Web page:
The Gospel of Matthew is the first book of the New Testament the Bible, but chronologically it actually probably came second to Mark. The reasons that it comes first in line in our Bibles is largely due to how much it ties back to the Old Testament. In fact our passage today will help us see this front and center, and it is going to be something that we see over and over again as we go through this book together. The words “This happened to fulfill what is written” show up again and again. And each time it does the gospel writer is pointing back to an Old Testament prophesy or writing that helps us better see the connections between what happened in history and what God was doing in his time. This gospel was probably written between 50 and 64 AD. One of the things we have to take into consideration when we are studying any kind of written work is to take the literary form into consideration. For instance, You wouldn’t read poetry as history. Otherwise, there would be hundreds of romantics under observation for spontaneous combustion as their writings express a sense of love as their hearts are on fire. The literary form for this book and all of the Gospels is loosely defined as ‘biography’. At the same time, the gospels are more than just biography, because they also contain the preaching of the good news, and preaching is its own type of genre. Some experts classify the gospels as their own genre and they are indeed unique, but they contain a mix of narrative, history, preaching, and biography. We accept them as a whole as factual and reliable. In fact there is more historical record for the reliability of the book of Matthew and all of the Bible than there is for the writings of Shakespeare, Data from the Christian Research Institute supports the notion that if a skeptic were to reject the text of the new testament of the Bible on grounds of transmission reliability, they would have to also then reject all the knowledge of the classical world.
The Gospel of Matthew is written largely to Jewish believers, but it doesn’t leave gentiles out. Most of its contents focus on confirming to a Jewish audience the Messiahship of Jesus Christ. At the same time, it is also holding up Christ as the hope for the nations as well. You might remember the last things in this book, which will be our final sermon for this series in a couple of years, the great commission. Jesus’s final command, to go into all the world and proclaim this good news. This message clearly aimed at showing the hope of Christ for the whole world.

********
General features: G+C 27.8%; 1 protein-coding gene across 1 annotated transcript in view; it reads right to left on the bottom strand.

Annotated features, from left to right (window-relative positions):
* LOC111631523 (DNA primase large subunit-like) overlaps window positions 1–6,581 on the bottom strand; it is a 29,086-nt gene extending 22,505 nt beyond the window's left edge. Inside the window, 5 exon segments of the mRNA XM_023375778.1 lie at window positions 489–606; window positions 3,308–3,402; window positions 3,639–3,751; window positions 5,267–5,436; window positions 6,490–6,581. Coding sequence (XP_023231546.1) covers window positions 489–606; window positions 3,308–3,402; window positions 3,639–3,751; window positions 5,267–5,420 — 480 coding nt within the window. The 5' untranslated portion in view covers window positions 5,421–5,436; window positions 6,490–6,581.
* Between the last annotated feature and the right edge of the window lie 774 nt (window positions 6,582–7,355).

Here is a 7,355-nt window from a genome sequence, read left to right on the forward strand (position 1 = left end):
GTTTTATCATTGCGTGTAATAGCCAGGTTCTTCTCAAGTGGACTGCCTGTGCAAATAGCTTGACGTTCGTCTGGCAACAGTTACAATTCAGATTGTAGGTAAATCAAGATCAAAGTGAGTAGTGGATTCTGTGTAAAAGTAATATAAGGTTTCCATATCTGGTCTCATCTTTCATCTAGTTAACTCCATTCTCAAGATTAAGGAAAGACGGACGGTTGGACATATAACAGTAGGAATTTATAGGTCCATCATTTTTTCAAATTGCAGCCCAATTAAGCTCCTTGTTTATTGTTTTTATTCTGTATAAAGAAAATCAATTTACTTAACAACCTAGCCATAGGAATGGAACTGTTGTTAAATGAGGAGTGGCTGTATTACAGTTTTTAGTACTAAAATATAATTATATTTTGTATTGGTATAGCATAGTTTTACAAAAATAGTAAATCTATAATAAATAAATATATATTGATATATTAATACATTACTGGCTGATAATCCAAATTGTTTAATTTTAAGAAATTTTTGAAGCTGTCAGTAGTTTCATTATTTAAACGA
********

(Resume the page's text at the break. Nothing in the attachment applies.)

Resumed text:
But our passage this morning is focused around the beginnings of this whole story. How did this all come about. We’re going to be spending the next few weeks looking at that. At the end of our Ruth series, We finished up with a genealogy of Perez which ended with David the King. Then we connected the dots of that genealogy with the one that takes up the first 17 verses in Matthew. We said that this genealogy in Matthew was deeply focused on Jesus the Son of David, and the Son of Abraham, as it says in the first verse. We looked at how God always keeps his promises and how we can have hope today because of the testimony of the people and their sins that were highlighted in the line of the Messiah. If God can keep his promises in the midst of these messes, then our messes are not too big for him to work through. Our messes are not some difficulty to overcome in order for him to be able to enter into our lives and make us into new creations. But before we get into our passage today, there’s one thing I want to look back at in the genealogy from three weeks ago. Look at Matthew 1:16. The formula of So-and-so was the father of so-and-so gets broken here. This break is different than the rest of the breaks that we had looked at earlier. Before there were breaks and we saw how the women were involved, and this one does that too but in a different way. “Jacob the father of Joseph the husband of Mary, of whom Jesus was born.” Plant that one in your head, because it’s going to be part of the focus of today’s sermon in our passage. Let’s read our passage for today now.
(Matthew 1:18–25 ESV) “Now the birth of Jesus Christ took place in this way. When his mother Mary had been betrothed to Joseph, before they came together she was found to be with child from the Holy Spirit. And her husband Joseph, being a just man and unwilling to put her to shame, resolved to divorce her quietly. But as he considered these things, behold, an angel of the Lord appeared to him in a dream, saying, “Joseph, son of David, do not fear to take Mary as your wife, for that which is conceived in her is from the Holy Spirit. She will bear a son, and you shall call his name Jesus, for he will save his people from their sins.” All this took place to fulfill what the Lord had spoken by the prophet: “Behold, the virgin shall conceive and bear a son, and they shall call his name Immanuel” (which means, God with us). When Joseph woke from sleep, he did as the angel of the Lord commanded him: he took his wife, but knew her not until she had given birth to a son. And he called his name Jesus.”